Kathleen Flake is a religious historian and author of The Politics of American Religious Identity: The Seating of Senator Reed Smoot, Mormon Apostle.
[Can you talk about your experience going on a mission.]
... Missions are formative moments in Mormonism. I don't think my experience was unique. I was in Japan. When you sit across from someone and you have to not simply explain but demonstrate the value of this religious system, it really causes you to question what value you do find in it. And at that moment when I was trying to communicate across rather strong cultural boundaries, it strips away a lot of the things that you certainly turn to, to rationalize. …
I always enjoyed the more difficult, the more abstract elements of my religion -- Mormon doctrine, Mormon thought. I just thought missions would be kind of dumb. I just didn't want to go out and talk so simply about these things whereas I delighted in the complexity. And I learned on my mission to delight in that simplicity. I learned those fundamental principles of Christian faith -- repentance, baptism and the gift of the Holy Ghost. And I saw this happen over and over again, and it required me to change a lot.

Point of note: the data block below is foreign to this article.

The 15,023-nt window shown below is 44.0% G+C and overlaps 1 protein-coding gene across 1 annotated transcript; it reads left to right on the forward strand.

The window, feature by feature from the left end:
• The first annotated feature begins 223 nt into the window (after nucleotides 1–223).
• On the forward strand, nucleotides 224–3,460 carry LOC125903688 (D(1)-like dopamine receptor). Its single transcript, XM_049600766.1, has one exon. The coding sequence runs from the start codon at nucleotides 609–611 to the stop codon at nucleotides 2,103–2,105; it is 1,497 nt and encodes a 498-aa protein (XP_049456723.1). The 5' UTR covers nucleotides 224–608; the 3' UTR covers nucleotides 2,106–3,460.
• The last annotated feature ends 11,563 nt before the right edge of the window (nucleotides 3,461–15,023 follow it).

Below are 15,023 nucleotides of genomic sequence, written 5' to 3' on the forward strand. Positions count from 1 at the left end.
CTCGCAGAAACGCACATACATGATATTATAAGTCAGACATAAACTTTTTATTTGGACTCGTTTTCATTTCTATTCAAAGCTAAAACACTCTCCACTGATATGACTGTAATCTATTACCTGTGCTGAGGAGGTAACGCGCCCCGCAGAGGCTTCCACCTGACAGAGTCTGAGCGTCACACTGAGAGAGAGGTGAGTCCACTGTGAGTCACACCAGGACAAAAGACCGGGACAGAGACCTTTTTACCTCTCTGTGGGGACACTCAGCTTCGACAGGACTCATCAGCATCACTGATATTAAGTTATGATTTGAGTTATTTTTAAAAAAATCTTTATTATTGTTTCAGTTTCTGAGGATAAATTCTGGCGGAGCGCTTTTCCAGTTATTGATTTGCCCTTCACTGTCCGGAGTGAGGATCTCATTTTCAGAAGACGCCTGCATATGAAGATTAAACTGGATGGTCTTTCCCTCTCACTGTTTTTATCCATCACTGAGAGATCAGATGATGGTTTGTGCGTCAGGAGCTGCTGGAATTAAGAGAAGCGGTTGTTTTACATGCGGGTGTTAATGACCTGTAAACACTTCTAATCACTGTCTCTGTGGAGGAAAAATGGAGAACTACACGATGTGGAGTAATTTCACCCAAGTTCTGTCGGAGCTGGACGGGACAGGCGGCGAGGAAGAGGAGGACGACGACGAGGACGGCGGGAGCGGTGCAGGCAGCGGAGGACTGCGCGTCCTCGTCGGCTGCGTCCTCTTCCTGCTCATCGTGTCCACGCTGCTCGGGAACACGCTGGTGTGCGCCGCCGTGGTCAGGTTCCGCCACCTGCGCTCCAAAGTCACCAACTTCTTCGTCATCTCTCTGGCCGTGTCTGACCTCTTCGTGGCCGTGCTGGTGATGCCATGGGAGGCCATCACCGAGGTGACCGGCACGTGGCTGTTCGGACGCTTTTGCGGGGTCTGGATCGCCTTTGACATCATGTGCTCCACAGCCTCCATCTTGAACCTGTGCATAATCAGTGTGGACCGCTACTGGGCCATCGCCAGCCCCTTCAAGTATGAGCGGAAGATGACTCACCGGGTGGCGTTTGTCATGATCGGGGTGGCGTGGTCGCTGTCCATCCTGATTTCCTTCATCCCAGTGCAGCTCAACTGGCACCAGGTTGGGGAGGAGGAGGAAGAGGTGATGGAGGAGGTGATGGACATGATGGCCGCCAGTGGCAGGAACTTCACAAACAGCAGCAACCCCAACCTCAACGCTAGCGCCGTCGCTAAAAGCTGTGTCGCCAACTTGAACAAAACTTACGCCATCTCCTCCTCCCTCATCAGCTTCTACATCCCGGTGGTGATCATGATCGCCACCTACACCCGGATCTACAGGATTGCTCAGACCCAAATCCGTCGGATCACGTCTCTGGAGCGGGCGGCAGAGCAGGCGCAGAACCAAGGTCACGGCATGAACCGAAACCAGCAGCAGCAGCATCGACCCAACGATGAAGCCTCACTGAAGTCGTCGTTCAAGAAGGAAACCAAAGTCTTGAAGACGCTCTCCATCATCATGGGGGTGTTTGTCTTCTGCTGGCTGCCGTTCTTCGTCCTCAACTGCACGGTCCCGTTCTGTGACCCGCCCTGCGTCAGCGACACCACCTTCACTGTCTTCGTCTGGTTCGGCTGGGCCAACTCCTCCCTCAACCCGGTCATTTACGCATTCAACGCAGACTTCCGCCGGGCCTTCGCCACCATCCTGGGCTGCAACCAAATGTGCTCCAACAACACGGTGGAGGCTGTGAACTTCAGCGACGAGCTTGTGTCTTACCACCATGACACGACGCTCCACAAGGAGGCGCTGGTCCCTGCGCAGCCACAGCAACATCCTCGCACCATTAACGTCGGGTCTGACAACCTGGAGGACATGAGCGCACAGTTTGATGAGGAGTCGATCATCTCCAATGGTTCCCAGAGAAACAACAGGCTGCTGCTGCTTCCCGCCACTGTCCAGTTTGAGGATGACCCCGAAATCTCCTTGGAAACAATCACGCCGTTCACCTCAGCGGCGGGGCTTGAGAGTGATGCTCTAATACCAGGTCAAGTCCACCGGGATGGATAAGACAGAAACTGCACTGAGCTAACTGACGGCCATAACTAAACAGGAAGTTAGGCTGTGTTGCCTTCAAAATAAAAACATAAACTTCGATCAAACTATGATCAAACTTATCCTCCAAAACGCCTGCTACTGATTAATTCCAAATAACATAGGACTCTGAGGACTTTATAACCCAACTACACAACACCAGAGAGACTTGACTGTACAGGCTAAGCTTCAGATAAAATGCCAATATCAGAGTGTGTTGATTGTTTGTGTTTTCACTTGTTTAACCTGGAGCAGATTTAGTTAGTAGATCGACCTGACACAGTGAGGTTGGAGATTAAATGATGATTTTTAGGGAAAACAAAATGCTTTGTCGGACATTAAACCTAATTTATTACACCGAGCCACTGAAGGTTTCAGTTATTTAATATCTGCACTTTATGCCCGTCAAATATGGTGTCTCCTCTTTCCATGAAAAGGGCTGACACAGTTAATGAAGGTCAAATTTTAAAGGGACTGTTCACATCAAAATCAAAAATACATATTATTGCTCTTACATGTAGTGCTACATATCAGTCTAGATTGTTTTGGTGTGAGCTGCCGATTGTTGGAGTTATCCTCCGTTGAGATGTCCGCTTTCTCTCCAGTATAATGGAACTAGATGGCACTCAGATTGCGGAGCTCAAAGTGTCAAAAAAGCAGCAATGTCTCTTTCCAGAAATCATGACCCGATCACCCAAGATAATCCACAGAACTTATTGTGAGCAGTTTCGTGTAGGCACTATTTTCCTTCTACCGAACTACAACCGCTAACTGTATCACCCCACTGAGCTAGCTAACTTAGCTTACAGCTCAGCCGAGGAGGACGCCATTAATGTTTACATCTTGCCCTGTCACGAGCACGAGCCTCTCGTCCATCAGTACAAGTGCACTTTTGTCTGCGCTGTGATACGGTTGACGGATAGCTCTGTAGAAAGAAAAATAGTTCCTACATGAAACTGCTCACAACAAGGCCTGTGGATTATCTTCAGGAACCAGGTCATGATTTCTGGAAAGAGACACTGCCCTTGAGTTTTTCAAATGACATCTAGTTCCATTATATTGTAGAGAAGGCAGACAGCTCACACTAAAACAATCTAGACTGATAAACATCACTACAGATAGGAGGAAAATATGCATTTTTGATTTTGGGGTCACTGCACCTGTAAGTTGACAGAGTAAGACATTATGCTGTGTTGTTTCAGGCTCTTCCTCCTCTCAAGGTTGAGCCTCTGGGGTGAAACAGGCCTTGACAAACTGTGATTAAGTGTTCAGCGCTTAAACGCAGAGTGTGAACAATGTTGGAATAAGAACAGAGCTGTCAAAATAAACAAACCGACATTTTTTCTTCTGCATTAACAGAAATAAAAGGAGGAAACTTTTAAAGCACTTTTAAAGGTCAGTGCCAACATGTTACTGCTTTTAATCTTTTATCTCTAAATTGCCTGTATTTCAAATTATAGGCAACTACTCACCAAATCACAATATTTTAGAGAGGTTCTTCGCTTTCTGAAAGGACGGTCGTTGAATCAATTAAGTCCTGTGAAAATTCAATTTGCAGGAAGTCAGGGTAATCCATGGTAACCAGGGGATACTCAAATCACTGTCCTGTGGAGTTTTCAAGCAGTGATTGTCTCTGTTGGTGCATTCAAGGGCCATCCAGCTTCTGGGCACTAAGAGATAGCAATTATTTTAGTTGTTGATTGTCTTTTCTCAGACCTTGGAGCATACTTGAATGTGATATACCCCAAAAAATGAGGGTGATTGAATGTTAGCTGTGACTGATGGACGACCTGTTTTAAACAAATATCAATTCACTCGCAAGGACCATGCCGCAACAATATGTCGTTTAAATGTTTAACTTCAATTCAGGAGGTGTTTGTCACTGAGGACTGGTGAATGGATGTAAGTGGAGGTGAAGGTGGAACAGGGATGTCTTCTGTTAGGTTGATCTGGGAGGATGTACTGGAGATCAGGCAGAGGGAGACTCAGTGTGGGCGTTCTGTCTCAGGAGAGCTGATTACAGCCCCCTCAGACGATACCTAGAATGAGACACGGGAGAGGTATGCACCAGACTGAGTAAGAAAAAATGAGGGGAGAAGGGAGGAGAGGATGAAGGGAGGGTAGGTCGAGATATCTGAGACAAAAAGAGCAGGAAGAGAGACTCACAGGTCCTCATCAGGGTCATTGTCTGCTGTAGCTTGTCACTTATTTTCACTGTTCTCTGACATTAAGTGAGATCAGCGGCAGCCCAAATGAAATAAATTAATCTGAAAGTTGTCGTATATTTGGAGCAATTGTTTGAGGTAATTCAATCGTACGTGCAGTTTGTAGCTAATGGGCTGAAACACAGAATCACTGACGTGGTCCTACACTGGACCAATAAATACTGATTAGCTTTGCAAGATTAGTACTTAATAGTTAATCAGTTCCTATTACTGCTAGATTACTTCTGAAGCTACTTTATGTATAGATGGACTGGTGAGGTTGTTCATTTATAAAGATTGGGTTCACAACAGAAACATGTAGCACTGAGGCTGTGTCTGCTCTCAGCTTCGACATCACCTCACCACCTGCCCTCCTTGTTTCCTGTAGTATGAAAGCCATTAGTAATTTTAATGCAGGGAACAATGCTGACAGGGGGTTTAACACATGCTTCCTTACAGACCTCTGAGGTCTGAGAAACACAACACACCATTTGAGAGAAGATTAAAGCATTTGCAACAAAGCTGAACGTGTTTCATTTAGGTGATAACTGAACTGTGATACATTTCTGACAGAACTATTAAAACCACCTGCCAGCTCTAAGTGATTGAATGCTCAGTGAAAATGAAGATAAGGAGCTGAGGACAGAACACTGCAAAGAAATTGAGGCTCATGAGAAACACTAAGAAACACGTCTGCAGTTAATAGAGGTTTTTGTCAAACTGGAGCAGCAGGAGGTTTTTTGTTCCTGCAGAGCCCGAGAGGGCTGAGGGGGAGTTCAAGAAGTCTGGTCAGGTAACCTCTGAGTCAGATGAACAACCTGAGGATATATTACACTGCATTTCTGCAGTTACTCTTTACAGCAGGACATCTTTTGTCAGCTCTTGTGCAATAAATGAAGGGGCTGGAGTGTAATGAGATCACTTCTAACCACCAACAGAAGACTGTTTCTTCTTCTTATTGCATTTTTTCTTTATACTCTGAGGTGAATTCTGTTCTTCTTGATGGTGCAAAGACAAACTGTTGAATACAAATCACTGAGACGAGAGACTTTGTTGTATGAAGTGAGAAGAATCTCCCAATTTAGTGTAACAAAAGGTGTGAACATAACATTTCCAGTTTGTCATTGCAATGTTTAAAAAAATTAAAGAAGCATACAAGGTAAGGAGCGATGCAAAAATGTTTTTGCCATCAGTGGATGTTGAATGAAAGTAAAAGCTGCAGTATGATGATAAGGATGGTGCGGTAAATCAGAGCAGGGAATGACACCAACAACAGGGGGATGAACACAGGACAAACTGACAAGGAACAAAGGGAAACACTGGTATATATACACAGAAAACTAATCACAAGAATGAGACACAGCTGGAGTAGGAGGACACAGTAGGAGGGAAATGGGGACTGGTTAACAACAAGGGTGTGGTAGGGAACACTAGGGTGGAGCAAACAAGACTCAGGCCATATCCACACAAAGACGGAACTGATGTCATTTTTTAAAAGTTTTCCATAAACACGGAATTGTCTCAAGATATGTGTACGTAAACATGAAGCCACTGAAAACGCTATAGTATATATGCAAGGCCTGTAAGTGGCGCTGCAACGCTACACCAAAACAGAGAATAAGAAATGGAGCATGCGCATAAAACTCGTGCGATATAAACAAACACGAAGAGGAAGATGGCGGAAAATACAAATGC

I guess the one word that covers it -- it's a particularly humbling experience out there, not only because it's a lot of rejection, but you are stripped down to just you and the message, and the message is, if you read this book and pray about it, God will tell you it's true.
And then you stand with that person until they try it, and if it does work well -- and if it doesn't work, then it's still OK; you just move on. But that experience, in terms of a coming-of-age experience, it changes you, but also in understanding the dynamics of faith and its nonrational power.
Daniel Peterson is a Brigham Young University professor and the author of many articles and books on LDS doctrine.
When I received my mission call I was delighted, because, of all things, I had decided that I wanted to go to Switzerland. … we drove up to Salt Lake City, and I was to go into what was then the old mission home here in Salt Lake. Everything was going fine. I was really excited to go to Switzerland, to be a missionary, all these wonderful things I had thought about for years. And then my father -- I remember standing in our little camper that we'd driven up from California -- my father said, "Well, let's have a prayer." And he offered it. He'd only been a member of the church at that point for less than a week, whatever it was, and he began to pray, and then he broke down and sobbed.